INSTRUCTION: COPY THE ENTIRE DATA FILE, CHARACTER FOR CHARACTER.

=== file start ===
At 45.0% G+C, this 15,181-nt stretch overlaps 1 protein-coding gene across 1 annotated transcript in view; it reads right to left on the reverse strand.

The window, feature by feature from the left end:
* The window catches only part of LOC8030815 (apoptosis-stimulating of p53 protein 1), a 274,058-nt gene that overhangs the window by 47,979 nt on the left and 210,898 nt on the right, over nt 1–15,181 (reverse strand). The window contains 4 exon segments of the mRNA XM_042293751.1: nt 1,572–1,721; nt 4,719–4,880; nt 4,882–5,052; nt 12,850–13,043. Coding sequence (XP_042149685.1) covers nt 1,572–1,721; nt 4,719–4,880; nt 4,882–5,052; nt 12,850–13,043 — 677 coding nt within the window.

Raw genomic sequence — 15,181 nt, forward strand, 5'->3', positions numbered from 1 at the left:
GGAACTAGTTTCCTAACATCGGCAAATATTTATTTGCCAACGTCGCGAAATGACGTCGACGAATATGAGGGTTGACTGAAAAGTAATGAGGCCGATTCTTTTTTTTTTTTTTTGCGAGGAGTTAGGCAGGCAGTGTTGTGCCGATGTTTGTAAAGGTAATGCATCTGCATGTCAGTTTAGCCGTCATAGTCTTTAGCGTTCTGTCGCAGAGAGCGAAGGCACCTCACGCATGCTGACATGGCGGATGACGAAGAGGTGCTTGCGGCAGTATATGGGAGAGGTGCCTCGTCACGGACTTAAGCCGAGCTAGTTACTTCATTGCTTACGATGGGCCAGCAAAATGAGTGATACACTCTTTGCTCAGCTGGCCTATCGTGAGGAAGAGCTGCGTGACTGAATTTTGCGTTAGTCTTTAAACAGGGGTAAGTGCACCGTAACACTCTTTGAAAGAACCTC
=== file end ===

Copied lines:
At 45.0% G+C, this 15,181-nt stretch overlaps 1 protein-coding gene across 1 annotated transcript in view; it reads right to left on the reverse strand.

The window, feature by feature from the left end:
* The window catches only part of LOC8030815 (apoptosis-stimulating of p53 protein 1), a 274,058-nt gene that overhangs the window by 47,979 nt on the left and 210,898 nt on the right, over nt 1–15,181 (reverse strand). The window contains 4 exon segments of the mRNA XM_042293751.1: nt 1,572–1,721; nt 4,719–4,880; nt 4,882–5,052; nt 12,850–13,043. Coding sequence (XP_042149685.1) covers nt 1,572–1,721; nt 4,719–4,880; nt 4,882–5,052; nt 12,850–13,043 — 677 coding nt within the window.

Raw genomic sequence — 15,181 nt, forward strand, 5'->3', positions numbered from 1 at the left:
GGAACTAGTTTCCTAACATCGGCAAATATTTATTTGCCAACGTCGCGAAATGACGTCGACGAATATGAGGGTTGACTGAAAAGTAATGAGGCCGATTCTTTTTTTTTTTTTTTGCGAGGAGTTAGGCAGGCAGTGTTGTGCCGATGTTTGTAAAGGTAATGCATCTGCATGTCAGTTTAGCCGTCATAGTCTTTAGCGTTCTGTCGCAGAGAGCGAAGGCACCTCACGCATGCTGACATGGCGGATGACGAAGAGGTGCTTGCGGCAGTATATGGGAGAGGTGCCTCGTCACGGACTTAAGCCGAGCTAGTTACTTCATTGCTTACGATGGGCCAGCAAAATGAGTGATACACTCTTTGCTCAGCTGGCCTATCGTGAGGAAGAGCTGCGTGACTGAATTTTGCGTTAGTCTTTAAACAGGGGTAAGTGCACCGTAACACTCTTTGAAAGAACCTC